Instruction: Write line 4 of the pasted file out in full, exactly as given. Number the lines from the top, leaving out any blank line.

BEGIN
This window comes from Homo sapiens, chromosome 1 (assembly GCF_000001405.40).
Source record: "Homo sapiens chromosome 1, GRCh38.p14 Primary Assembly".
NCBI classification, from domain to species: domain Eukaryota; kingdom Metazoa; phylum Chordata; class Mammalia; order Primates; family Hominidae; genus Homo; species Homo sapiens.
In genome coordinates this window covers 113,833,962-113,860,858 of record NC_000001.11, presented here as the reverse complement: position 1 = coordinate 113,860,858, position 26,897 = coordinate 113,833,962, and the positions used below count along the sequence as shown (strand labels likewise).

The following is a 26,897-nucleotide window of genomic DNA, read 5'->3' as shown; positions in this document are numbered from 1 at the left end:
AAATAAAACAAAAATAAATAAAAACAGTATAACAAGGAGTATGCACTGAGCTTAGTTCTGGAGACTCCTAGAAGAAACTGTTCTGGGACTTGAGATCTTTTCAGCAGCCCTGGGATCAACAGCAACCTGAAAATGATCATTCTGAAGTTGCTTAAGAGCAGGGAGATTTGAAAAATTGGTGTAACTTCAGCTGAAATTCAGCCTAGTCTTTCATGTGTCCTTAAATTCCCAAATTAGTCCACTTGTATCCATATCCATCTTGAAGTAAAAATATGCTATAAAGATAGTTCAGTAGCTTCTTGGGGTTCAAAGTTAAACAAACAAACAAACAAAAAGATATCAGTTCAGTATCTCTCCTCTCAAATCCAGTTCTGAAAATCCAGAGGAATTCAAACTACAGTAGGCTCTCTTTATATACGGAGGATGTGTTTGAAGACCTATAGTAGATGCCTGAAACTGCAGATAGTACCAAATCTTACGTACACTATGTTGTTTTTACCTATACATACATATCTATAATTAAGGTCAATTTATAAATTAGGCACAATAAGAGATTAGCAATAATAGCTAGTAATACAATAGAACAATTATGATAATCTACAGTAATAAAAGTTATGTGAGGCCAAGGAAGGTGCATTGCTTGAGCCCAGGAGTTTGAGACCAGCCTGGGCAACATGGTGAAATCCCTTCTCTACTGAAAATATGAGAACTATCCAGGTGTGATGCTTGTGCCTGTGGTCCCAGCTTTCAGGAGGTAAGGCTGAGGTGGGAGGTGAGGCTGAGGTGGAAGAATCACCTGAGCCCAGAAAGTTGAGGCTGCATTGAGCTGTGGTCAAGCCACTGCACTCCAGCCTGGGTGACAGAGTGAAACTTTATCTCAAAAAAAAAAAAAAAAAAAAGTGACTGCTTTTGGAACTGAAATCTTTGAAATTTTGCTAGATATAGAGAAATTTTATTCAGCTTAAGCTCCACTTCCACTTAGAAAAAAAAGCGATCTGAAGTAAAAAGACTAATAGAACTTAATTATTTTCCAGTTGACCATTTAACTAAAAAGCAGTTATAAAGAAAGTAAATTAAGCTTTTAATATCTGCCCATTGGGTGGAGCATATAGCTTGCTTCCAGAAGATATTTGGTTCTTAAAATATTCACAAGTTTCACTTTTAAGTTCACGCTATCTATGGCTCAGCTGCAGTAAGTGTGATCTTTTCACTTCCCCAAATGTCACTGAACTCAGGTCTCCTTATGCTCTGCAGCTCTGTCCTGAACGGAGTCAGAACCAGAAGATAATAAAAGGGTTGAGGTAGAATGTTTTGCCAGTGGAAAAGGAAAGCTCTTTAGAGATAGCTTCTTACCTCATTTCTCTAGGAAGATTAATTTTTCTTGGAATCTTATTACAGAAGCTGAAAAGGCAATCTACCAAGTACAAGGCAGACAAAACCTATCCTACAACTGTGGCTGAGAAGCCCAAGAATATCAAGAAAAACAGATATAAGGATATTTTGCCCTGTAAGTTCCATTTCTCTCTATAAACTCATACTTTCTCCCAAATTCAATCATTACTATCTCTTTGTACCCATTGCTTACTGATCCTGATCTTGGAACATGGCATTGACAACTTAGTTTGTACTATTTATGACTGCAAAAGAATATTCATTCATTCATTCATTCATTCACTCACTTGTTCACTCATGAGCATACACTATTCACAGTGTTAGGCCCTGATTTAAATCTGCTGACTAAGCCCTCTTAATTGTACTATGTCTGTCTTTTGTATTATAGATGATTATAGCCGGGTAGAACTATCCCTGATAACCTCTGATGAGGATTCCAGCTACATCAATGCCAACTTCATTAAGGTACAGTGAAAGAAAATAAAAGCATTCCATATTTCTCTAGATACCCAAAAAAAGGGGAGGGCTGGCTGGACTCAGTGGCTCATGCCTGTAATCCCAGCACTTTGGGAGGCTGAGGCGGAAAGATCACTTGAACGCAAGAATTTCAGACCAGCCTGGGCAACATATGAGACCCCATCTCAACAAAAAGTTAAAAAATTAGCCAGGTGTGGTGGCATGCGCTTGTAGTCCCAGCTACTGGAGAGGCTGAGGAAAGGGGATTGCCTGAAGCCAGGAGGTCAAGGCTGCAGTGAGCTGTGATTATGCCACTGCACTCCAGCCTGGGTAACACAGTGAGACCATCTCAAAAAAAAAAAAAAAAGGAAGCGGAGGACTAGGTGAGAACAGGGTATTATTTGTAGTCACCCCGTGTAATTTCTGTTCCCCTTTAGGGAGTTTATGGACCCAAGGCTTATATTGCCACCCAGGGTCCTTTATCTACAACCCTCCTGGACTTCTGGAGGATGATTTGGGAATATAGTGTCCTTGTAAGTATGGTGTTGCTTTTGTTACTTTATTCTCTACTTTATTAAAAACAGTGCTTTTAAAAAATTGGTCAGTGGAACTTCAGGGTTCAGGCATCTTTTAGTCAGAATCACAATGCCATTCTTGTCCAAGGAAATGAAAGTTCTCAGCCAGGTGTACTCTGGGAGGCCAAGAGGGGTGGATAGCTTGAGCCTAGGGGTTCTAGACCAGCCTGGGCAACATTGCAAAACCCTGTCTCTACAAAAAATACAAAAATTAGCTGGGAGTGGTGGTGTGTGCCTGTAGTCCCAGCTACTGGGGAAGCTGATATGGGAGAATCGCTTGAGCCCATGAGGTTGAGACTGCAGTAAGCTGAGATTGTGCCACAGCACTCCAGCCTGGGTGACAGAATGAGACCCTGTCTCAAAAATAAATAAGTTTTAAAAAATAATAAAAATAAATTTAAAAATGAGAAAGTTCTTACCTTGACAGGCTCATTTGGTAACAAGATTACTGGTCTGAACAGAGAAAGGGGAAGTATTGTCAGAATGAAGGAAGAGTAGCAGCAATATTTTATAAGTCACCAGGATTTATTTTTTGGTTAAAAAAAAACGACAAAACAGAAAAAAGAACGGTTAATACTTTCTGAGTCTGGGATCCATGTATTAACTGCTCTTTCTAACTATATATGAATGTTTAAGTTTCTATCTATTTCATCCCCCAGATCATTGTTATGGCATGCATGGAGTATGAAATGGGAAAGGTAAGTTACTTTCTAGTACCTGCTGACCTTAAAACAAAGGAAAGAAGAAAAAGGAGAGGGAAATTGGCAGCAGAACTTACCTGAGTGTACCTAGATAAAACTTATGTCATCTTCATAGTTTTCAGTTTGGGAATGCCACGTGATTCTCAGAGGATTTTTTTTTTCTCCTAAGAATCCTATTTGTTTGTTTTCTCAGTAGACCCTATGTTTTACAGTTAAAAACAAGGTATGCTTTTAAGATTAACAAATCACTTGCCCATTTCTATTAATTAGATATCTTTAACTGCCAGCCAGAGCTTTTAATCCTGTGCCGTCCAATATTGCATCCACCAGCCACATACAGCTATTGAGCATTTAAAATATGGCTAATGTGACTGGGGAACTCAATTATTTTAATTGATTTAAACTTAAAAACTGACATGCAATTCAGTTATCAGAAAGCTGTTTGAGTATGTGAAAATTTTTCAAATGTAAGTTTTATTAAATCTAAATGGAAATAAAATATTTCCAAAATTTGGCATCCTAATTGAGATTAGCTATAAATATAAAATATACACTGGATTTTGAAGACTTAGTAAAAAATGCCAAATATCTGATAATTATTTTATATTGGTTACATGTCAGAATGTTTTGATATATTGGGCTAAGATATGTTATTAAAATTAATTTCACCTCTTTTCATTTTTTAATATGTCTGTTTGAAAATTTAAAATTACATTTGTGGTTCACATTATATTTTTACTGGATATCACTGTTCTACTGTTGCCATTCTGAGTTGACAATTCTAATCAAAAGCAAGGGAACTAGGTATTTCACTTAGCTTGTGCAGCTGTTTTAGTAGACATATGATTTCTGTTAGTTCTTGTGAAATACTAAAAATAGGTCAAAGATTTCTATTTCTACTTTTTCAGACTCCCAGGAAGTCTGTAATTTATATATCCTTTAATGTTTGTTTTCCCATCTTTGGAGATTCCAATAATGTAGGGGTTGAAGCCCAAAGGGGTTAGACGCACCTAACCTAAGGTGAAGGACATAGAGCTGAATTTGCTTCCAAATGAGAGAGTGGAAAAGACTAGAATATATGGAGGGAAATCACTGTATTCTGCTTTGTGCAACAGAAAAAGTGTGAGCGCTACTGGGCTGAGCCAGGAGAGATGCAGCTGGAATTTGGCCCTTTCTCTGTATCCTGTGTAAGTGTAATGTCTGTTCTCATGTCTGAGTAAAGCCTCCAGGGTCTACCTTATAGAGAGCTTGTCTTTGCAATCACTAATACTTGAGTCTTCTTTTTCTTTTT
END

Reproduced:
In genome coordinates this window covers 113,833,962-113,860,858 of record NC_000001.11, presented here as the reverse complement: position 1 = coordinate 113,860,858, position 26,897 = coordinate 113,833,962, and the positions used below count along the sequence as shown (strand labels likewise).